Fork of fe for calculators https://github.com/rxi/fe
You can not select more than 25 topics Topics must start with a letter or number, can include dashes ('-') and can be up to 35 characters long.
 
 
 

5.9 KiB

Implementation

Overview

The implementation aims to fulfill the following goals:

  • Small memory usage within a fixed-sized memory region — no mallocs
  • Practical for small scripts (extension scripts, config files)
  • Concise source — less than 1000 loc
  • Portable ANSI C (Windows, Linux, DOS — 32 and 64bit)
  • Simple and easy to understand source
  • Simple and easy to use C API

The language offers the following:

  • Numbers, symbols, strings, pairs, lambdas, macros, cfuncs, ptrs
  • Lexically scoped variables
  • Closures
  • Variadic functions
  • Mark and sweep garbage collector
  • Stack traceback on error

Memory

The implementation uses a fixed-sized region of memory supplied by the user when creating the context. The implementation stores the context at the start of this memory region and uses the rest of the region to store objects.

Objects

All data is stored in fixed-sized objects. Each object consists of a car and cdr. The lowest bit of an object's car stores type information — if the object is a PAIR (cons cell) the lowest bit is 0, otherwise it is 1. The second-lowest bit is used by the garbage collector to mark the object and is always 0 outside of the collectgarbage() function.

Pairs use the car and cdr as pointers to other objects. As all objects are at least 4byte-aligned we can always assume the lower two bits on a pointer referencing an object are 0.

Non-pair objects store their full type in the first byte of car.

String

Strings are stored using multiple objects of type STRING linked together — each string object stores a part of the string in the bytes of car not used by the type and gc mark. The cdr stores the object with the next part of the string or nil if this was the last part of the string.

Symbol

Symbols store a pair object in the cdr; the car of this pair contains a string object, the cdr part contains the globally bound value for the symbol. Symbols are interned.

Number

Numbers store a Number in the cdr part of the object. By default Number is a float, but any value can be used so long as it is equal or smaller in size than an object pointer. If a different type of value is used, fe_read() and fe_write() must also be updated to handle the new type correctly.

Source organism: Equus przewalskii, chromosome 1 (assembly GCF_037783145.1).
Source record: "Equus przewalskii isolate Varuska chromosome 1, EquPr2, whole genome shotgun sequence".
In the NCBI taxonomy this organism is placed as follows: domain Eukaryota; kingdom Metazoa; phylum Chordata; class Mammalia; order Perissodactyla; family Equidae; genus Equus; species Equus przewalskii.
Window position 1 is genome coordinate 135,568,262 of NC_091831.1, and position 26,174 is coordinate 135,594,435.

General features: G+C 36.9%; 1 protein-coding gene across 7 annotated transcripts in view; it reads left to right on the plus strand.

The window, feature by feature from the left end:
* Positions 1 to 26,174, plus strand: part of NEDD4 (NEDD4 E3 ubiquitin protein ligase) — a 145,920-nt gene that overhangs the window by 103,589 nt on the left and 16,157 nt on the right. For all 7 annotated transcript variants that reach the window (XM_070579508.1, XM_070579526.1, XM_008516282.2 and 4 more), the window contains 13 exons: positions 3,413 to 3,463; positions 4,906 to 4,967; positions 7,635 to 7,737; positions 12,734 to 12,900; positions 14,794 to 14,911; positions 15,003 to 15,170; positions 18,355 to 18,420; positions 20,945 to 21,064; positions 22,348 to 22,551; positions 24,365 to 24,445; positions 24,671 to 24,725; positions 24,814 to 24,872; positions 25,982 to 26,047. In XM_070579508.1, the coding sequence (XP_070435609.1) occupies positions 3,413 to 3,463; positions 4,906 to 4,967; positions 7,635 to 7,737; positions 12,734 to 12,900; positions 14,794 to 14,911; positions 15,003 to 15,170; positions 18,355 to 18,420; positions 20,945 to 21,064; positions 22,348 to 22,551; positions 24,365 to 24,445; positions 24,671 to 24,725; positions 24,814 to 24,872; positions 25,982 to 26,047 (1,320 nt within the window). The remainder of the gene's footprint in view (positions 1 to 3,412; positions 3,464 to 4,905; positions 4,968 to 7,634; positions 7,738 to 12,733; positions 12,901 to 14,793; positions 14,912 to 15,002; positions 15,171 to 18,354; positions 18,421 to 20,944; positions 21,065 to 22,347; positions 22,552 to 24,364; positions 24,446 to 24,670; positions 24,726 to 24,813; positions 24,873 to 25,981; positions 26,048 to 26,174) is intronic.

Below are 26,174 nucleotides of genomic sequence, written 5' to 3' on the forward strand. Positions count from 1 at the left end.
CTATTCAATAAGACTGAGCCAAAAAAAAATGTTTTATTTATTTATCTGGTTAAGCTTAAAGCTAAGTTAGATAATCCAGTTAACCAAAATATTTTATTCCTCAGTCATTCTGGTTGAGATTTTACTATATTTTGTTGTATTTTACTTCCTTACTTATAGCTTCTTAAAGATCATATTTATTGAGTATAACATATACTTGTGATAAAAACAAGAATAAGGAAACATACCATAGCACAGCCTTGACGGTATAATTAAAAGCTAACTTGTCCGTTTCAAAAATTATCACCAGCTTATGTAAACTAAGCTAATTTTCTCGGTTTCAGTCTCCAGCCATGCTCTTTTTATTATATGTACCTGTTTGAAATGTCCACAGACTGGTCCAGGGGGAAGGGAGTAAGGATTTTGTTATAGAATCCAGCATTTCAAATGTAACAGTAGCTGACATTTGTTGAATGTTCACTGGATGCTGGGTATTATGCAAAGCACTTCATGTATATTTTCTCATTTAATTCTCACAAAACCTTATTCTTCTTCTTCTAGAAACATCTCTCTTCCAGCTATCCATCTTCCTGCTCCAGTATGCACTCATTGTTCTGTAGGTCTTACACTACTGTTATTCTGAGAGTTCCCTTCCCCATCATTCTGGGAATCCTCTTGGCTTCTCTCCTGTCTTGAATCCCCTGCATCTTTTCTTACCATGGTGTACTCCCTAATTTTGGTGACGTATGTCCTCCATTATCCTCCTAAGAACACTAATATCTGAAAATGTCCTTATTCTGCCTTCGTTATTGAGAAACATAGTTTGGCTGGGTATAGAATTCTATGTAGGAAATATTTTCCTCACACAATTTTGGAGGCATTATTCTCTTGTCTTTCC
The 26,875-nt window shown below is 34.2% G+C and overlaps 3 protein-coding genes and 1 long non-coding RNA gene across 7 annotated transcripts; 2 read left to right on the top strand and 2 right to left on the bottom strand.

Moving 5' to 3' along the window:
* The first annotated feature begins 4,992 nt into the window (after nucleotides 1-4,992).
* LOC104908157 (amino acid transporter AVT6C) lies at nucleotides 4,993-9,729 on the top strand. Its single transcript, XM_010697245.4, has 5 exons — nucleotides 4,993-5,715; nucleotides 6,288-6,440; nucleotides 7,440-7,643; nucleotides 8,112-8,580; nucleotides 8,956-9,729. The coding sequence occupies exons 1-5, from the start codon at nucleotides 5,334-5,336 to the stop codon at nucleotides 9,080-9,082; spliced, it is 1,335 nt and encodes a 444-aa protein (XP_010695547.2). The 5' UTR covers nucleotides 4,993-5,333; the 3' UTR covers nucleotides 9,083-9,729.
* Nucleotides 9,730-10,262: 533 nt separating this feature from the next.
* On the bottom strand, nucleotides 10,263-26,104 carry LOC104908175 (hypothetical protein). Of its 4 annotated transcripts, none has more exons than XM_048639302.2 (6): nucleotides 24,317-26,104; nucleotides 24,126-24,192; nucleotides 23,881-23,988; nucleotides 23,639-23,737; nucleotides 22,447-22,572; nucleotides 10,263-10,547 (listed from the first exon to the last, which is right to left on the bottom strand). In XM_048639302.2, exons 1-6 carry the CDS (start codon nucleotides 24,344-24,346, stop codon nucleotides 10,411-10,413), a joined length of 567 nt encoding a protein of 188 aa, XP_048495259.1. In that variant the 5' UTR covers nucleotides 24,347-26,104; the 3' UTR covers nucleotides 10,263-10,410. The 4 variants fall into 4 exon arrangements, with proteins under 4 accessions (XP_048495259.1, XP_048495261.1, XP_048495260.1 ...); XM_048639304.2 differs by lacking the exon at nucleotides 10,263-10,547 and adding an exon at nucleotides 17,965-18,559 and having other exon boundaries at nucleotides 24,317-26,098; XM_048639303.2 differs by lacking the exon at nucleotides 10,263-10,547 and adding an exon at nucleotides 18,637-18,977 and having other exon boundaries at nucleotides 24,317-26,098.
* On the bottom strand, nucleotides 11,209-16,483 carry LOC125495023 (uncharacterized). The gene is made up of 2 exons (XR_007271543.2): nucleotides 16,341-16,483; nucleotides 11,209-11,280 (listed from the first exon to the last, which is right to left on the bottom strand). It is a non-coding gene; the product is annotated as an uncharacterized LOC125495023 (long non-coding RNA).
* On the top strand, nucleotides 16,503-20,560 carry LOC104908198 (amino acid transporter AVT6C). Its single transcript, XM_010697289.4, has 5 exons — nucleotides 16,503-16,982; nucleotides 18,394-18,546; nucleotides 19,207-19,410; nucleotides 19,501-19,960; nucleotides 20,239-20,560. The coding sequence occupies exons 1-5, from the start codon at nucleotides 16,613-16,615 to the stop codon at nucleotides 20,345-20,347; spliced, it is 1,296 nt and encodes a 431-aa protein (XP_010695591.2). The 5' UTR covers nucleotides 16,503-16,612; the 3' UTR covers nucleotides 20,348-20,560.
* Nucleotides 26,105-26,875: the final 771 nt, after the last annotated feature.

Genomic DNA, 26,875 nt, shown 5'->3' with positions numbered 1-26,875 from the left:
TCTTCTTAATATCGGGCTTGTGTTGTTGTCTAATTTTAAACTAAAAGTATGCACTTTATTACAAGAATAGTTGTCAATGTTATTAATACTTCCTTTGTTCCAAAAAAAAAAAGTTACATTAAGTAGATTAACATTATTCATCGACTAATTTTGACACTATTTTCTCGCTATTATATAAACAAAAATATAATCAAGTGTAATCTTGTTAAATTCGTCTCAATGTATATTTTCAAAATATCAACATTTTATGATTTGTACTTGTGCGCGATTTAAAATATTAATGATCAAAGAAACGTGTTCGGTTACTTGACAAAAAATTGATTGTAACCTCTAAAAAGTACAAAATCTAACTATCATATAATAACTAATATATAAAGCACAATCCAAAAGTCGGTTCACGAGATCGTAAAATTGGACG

Prim

Primitives (built-ins) store an enum in the cdr part of the object.

CFunc

CFuncs store a CFunc pointer in the cdr part of the object.

Ptr

Ptrs store a void pointer in the cdr part of the object. The handler functions gc and mark are called whenever a ptr is collected or marked by the garbage collector — the set fe_CFunc is passed the object itself in place of an arguments list.

Environments

Environments are stored as association lists, for example: an environment with the symbol x bound to 10 and y bound to 20 would be ((x . 10) (y . 20)). Globally bound values are stored directly in the symbol object.

Macros

Macros work similar to functions, but receive their arguments unevaluated and return code which is evaluated in the scope of the caller. The first time a macro is called the code which called it is replaced by the generated code, such that the macro itself is only ran once in each place it is called. For example, we could define the following macro to increment a value by one:

(= incr
  (mac (sym)
    (list '= sym (list '+ sym 1))))

And use it in the following while loop:

(= i 0)
(while (< i 0)
  (print i)
  (incr i))

Upon the first call to incr, the program code would be modified in-place, replacing the call to the macro with the code it generated:

(= i 0)
(while (< i 0)
  (print i)
  (= i (+ i 1)))

Subsequent iterations of the loop would run the new code which now exists where the macro call was originally.

Garbage Collection

A simple mark-and-sweep garbage collector is used in conjunction with a freelist. When the context is initialized a freelist is created from all the objects. When an object is required it is popped from the freelist. If there are no more objects on the freelist the garbage collector does a full mark-and-sweep, pushing unreachable objects back to the freelist, thus garbage collection may occur whenever a new object is created.

The context maintains a gcstack — this is used to protect objects which may not be reachable from being collected. These may include, for example: objects returned after an eval, or a list which is currently being constructed from multiple pairs. Newly created objects are automatically pushed to this stack.

Error Handling

If an error occurs the fe_error() function is called — this function resets the context to a safe state and calls the error handler if one is set. The error handler function is passed the error message and list representing the call stack (both these values are valid only for this function). The error handler can be safely longjmp'd out of to recover from the error and use of the context can continue — this can be seen in the REPL. New objects should not be created from inside the error handler.

If no error handler is set or if the error handler returns then the error message and callstack are printed to stderr and exit is called with the value EXIT_FAILURE.

Known Issues

The implementation has some known issues; these exist as a side effect of trying to keep the implementation terse, but should not hinder normal usage:

  • The garbage collector recurses on the CAR of objects thus deeply nested CARs may overflow the C stack — an object's CDR is looped on and will not overflow the stack
  • The storage of an object's type and GC mark assumes a little-endian system and will not work correctly on systems of other endianness
  • Proper tailcalls are not implemented — while can be used for iterating over lists
  • Strings are null-terminated and therefor not binary safe